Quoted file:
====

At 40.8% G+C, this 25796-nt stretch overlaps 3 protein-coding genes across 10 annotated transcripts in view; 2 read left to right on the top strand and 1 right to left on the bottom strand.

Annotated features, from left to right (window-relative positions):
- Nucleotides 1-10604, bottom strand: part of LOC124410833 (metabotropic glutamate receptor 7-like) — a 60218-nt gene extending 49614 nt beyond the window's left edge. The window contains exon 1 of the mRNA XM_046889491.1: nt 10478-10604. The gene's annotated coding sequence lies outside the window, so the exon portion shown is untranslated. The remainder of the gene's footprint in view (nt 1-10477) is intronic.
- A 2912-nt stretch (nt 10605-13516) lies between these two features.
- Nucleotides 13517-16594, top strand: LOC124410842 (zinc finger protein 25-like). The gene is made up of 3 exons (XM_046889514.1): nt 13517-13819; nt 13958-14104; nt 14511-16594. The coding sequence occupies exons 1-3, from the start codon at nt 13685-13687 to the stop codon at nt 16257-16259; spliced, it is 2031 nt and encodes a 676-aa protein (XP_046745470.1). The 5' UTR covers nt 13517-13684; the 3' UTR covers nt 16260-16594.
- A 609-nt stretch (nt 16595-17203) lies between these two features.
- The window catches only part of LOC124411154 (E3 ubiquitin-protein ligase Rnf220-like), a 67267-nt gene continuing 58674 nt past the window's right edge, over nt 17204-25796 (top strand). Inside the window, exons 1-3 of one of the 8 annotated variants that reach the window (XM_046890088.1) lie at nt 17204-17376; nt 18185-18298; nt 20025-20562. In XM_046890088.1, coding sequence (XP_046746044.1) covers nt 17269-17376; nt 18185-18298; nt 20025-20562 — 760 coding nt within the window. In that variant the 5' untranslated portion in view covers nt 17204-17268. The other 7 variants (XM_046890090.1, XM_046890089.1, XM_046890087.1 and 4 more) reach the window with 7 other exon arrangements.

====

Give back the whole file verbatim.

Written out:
At 40.8% G+C, this 25796-nt stretch overlaps 3 protein-coding genes across 10 annotated transcripts in view; 2 read left to right on the top strand and 1 right to left on the bottom strand.

Annotated features, from left to right (window-relative positions):
- Nucleotides 1-10604, bottom strand: part of LOC124410833 (metabotropic glutamate receptor 7-like) — a 60218-nt gene extending 49614 nt beyond the window's left edge. The window contains exon 1 of the mRNA XM_046889491.1: nt 10478-10604. The gene's annotated coding sequence lies outside the window, so the exon portion shown is untranslated. The remainder of the gene's footprint in view (nt 1-10477) is intronic.
- A 2912-nt stretch (nt 10605-13516) lies between these two features.
- Nucleotides 13517-16594, top strand: LOC124410842 (zinc finger protein 25-like). The gene is made up of 3 exons (XM_046889514.1): nt 13517-13819; nt 13958-14104; nt 14511-16594. The coding sequence occupies exons 1-3, from the start codon at nt 13685-13687 to the stop codon at nt 16257-16259; spliced, it is 2031 nt and encodes a 676-aa protein (XP_046745470.1). The 5' UTR covers nt 13517-13684; the 3' UTR covers nt 16260-16594.
- A 609-nt stretch (nt 16595-17203) lies between these two features.
- The window catches only part of LOC124411154 (E3 ubiquitin-protein ligase Rnf220-like), a 67267-nt gene continuing 58674 nt past the window's right edge, over nt 17204-25796 (top strand). Inside the window, exons 1-3 of one of the 8 annotated variants that reach the window (XM_046890088.1) lie at nt 17204-17376; nt 18185-18298; nt 20025-20562. In XM_046890088.1, coding sequence (XP_046746044.1) covers nt 17269-17376; nt 18185-18298; nt 20025-20562 — 760 coding nt within the window. In that variant the 5' untranslated portion in view covers nt 17204-17268. The other 7 variants (XM_046890090.1, XM_046890089.1, XM_046890087.1 and 4 more) reach the window with 7 other exon arrangements.